• Build up emergency savings for unexpected events
  • Consult with a qualified professional on investments and other key financial matters
  • Save for retirement, children’s education, and other major items

The Protect Principle

The Protect Principle focuses on taking precautions to protect your financial situation. It stresses the importance of accumulating savings in case of an emergency and buying insurance.

To help protect your hard-earned income, you can:

  • Keep your financial records in order
  • Look at your bank statements and bills as soon as they arrive and report any discrepancy or anything suspicious
  • Be vigilant about identity theft
  • Watch out for fraud and scams
  • Regularly check your credit record and credit score
  • Choose insurance to meet your needs

Note: You are entitled to a free copy of your credit report every 12 months from each of the three nationwide credit bureaus. Go to www.AnnualCreditReport.com or call 1-877-322-8228 to order the free reports. Beware of imposter sites. 

Protect your income

As mentioned above, insurance is a key component of this principle. Just like you buy car insurance to protect your car, you can buy income insurance to protect your income.

Income protection insurance – or disability insurance – is designed to cover up to about 60% of your paycheck or income if you become sick or injured and can’t work for some time (and it’s confirmed by a doctor). That way you can continue to budget, save and invest in your future while you get back on your feet.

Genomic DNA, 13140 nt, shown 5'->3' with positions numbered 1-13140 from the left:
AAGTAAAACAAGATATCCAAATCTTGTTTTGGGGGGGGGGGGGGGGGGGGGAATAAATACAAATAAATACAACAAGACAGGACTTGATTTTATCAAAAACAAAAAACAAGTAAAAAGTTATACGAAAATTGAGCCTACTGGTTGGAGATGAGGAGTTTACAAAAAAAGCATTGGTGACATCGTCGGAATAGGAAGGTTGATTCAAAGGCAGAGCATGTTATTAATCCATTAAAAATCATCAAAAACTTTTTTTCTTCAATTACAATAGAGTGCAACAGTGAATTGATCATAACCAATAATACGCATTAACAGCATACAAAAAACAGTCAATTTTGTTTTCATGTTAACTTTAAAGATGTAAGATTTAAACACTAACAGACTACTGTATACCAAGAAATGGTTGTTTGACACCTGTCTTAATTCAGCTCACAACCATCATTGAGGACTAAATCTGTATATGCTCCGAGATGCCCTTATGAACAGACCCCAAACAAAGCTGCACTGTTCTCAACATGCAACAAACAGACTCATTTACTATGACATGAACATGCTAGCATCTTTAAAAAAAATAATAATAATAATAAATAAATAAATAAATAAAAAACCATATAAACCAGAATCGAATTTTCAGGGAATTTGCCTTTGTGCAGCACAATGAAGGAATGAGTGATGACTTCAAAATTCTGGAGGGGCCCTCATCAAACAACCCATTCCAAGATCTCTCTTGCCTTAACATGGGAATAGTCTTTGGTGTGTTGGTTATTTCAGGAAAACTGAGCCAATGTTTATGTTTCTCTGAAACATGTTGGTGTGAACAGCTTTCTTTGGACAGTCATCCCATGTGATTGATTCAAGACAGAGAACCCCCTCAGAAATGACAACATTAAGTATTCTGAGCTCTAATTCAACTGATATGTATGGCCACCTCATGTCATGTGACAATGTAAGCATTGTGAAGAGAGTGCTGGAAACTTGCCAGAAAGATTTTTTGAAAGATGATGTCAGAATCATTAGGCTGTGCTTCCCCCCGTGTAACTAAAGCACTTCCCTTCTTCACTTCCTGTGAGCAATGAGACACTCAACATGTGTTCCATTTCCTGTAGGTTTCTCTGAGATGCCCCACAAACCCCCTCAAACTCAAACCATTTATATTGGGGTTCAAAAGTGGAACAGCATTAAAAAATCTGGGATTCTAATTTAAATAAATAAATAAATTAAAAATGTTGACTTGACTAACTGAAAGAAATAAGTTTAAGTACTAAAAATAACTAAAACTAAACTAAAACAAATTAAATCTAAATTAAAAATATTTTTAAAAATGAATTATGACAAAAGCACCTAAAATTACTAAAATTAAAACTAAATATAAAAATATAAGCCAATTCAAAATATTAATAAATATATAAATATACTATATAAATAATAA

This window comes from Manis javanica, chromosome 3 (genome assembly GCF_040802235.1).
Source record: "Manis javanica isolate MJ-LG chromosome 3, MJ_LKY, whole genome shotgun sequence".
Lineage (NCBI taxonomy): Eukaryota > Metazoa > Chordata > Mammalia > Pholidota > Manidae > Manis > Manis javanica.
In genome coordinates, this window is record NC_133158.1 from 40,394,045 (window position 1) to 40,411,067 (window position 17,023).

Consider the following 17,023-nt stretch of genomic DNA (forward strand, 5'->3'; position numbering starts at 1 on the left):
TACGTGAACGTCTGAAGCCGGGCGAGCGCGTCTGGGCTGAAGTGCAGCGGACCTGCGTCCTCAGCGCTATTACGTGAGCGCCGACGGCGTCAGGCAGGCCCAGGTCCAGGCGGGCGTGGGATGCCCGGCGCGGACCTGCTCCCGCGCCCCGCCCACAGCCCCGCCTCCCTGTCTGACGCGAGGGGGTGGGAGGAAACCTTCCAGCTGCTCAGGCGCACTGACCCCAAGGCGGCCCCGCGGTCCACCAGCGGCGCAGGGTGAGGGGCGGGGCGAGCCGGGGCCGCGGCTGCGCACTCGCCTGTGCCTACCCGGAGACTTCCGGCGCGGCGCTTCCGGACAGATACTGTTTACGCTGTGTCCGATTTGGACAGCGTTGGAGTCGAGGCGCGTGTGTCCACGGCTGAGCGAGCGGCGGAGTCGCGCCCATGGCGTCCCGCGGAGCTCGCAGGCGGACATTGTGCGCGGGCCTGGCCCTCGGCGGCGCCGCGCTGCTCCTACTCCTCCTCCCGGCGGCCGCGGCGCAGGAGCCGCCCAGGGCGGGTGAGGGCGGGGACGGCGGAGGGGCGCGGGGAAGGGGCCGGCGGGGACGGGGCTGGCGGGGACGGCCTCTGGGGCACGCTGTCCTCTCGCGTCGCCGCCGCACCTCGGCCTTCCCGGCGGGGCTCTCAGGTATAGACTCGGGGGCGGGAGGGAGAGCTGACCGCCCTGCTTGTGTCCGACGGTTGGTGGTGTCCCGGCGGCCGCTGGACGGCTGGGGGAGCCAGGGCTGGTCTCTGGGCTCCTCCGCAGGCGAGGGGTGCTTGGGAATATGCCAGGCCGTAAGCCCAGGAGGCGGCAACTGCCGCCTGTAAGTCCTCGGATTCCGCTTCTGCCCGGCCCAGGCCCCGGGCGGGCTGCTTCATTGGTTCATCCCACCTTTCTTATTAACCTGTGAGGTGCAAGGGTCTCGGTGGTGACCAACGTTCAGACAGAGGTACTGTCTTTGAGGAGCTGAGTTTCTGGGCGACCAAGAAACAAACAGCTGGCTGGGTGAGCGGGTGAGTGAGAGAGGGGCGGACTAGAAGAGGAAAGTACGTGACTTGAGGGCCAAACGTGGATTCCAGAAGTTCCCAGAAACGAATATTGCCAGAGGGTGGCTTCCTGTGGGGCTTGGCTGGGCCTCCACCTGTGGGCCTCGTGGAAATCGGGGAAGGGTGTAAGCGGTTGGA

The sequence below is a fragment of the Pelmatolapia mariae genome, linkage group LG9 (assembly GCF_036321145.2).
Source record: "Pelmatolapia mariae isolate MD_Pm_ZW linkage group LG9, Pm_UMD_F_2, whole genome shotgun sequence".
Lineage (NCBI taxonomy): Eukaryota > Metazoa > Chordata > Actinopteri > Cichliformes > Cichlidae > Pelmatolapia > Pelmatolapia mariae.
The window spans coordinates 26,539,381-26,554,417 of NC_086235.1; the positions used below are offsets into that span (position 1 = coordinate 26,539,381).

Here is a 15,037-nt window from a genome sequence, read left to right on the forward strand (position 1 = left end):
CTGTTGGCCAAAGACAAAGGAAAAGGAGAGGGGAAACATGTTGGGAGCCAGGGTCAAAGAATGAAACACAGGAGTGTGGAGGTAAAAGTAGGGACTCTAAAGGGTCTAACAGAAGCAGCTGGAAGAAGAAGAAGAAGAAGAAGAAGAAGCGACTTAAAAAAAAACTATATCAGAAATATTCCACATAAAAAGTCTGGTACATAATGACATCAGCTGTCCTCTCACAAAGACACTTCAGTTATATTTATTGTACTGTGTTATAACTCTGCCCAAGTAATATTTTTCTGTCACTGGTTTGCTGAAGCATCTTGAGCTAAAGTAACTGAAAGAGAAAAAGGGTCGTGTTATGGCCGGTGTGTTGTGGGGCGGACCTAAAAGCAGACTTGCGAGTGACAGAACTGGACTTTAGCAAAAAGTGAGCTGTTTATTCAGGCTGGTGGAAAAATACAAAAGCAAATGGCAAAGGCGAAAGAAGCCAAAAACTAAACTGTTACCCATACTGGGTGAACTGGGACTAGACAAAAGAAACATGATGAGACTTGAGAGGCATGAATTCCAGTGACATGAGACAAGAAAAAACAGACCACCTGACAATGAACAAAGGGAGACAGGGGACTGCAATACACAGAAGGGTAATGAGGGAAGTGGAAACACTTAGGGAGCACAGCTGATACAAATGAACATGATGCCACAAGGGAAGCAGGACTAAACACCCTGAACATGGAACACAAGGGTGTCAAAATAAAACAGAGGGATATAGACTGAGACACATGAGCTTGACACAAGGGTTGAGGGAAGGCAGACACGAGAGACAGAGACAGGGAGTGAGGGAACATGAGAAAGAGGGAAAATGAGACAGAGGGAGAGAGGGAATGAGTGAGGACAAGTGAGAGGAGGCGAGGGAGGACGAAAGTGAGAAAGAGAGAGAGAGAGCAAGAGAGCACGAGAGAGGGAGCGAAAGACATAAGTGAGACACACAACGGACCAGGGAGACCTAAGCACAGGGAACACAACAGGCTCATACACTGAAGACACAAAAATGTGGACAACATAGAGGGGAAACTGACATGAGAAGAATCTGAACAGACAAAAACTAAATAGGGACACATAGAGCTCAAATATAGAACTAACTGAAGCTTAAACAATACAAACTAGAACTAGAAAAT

Income Protection Insurance

Unexpected events happen in life. Cancer and mental health issues are two common reasons for disability insurance, and both of these conditions, as well as others, could pull you away from work for months or even years.

The Spend Principle

The fundamental concept of the Spend Principle is to make a budget or a plan for using your money wisely. This includes setting short and long-term financial goals.

Some tips for budgeting are:

  • Track your spending to improve your finances
  • Create a realistic monthly budget
  • Live within your means
  • Cutback on recurring charges

The Borrow Principle

The Borrow Principle is all about preparing to borrow money for a major purchase and then making sure you repay what you owe. Your ability to get a loan or qualify for a new credit card generally depends on your credit history, and that depends largely on your track record at repaying what you’ve borrowed in the past and paying your bills on time.  So, be careful to keep your credit history strong.